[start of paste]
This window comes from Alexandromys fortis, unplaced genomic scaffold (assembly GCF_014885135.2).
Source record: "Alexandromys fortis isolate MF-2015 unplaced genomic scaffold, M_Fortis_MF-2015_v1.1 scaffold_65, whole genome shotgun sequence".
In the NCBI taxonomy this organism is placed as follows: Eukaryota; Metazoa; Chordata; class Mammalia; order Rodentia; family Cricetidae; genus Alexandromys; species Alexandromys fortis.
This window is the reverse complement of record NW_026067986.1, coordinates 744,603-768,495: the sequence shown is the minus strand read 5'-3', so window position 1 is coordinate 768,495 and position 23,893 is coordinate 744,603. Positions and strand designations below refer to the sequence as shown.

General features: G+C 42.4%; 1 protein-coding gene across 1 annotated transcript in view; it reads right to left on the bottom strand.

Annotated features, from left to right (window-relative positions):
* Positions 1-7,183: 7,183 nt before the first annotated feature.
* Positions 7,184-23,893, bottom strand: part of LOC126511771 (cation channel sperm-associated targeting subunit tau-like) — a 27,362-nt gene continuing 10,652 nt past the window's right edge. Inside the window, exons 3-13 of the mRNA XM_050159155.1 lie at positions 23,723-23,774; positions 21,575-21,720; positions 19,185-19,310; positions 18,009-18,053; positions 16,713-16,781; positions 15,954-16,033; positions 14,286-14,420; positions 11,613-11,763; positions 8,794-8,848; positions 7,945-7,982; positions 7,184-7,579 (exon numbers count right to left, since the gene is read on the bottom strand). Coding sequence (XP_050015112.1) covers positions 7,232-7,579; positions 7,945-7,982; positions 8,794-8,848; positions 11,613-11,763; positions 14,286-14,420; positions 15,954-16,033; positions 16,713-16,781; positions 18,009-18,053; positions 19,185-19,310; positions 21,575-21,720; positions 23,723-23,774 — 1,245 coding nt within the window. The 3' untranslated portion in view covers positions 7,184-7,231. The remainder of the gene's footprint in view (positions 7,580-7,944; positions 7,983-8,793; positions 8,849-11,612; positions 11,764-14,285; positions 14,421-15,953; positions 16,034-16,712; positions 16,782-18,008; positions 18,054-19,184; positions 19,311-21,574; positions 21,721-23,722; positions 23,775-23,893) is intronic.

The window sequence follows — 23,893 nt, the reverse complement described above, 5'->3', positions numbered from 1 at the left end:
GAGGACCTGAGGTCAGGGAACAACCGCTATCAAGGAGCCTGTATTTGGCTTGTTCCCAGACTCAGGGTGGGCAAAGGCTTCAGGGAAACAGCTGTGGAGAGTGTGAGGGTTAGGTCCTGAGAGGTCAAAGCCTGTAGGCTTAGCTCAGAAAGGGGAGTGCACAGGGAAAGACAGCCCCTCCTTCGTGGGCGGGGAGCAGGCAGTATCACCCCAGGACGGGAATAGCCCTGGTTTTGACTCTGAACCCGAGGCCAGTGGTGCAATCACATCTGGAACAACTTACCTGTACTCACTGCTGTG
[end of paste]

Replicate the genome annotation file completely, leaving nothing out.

This window comes from Alexandromys fortis, unplaced genomic scaffold (assembly GCF_014885135.2).
Source record: "Alexandromys fortis isolate MF-2015 unplaced genomic scaffold, M_Fortis_MF-2015_v1.1 scaffold_65, whole genome shotgun sequence".
In the NCBI taxonomy this organism is placed as follows: Eukaryota; Metazoa; Chordata; class Mammalia; order Rodentia; family Cricetidae; genus Alexandromys; species Alexandromys fortis.
This window is the reverse complement of record NW_026067986.1, coordinates 744,603-768,495: the sequence shown is the minus strand read 5'-3', so window position 1 is coordinate 768,495 and position 23,893 is coordinate 744,603. Positions and strand designations below refer to the sequence as shown.

General features: G+C 42.4%; 1 protein-coding gene across 1 annotated transcript in view; it reads right to left on the bottom strand.

Annotated features, from left to right (window-relative positions):
* Positions 1-7,183: 7,183 nt before the first annotated feature.
* Positions 7,184-23,893, bottom strand: part of LOC126511771 (cation channel sperm-associated targeting subunit tau-like) — a 27,362-nt gene continuing 10,652 nt past the window's right edge. Inside the window, exons 3-13 of the mRNA XM_050159155.1 lie at positions 23,723-23,774; positions 21,575-21,720; positions 19,185-19,310; positions 18,009-18,053; positions 16,713-16,781; positions 15,954-16,033; positions 14,286-14,420; positions 11,613-11,763; positions 8,794-8,848; positions 7,945-7,982; positions 7,184-7,579 (exon numbers count right to left, since the gene is read on the bottom strand). Coding sequence (XP_050015112.1) covers positions 7,232-7,579; positions 7,945-7,982; positions 8,794-8,848; positions 11,613-11,763; positions 14,286-14,420; positions 15,954-16,033; positions 16,713-16,781; positions 18,009-18,053; positions 19,185-19,310; positions 21,575-21,720; positions 23,723-23,774 — 1,245 coding nt within the window. The 3' untranslated portion in view covers positions 7,184-7,231. The remainder of the gene's footprint in view (positions 7,580-7,944; positions 7,983-8,793; positions 8,849-11,612; positions 11,764-14,285; positions 14,421-15,953; positions 16,034-16,712; positions 16,782-18,008; positions 18,054-19,184; positions 19,311-21,574; positions 21,721-23,722; positions 23,775-23,893) is intronic.

The window sequence follows — 23,893 nt, the reverse complement described above, 5'->3', positions numbered from 1 at the left end:
GAGGACCTGAGGTCAGGGAACAACCGCTATCAAGGAGCCTGTATTTGGCTTGTTCCCAGACTCAGGGTGGGCAAAGGCTTCAGGGAAACAGCTGTGGAGAGTGTGAGGGTTAGGTCCTGAGAGGTCAAAGCCTGTAGGCTTAGCTCAGAAAGGGGAGTGCACAGGGAAAGACAGCCCCTCCTTCGTGGGCGGGGAGCAGGCAGTATCACCCCAGGACGGGAATAGCCCTGGTTTTGACTCTGAACCCGAGGCCAGTGGTGCAATCACATCTGGAACAACTTACCTGTACTCACTGCTGTG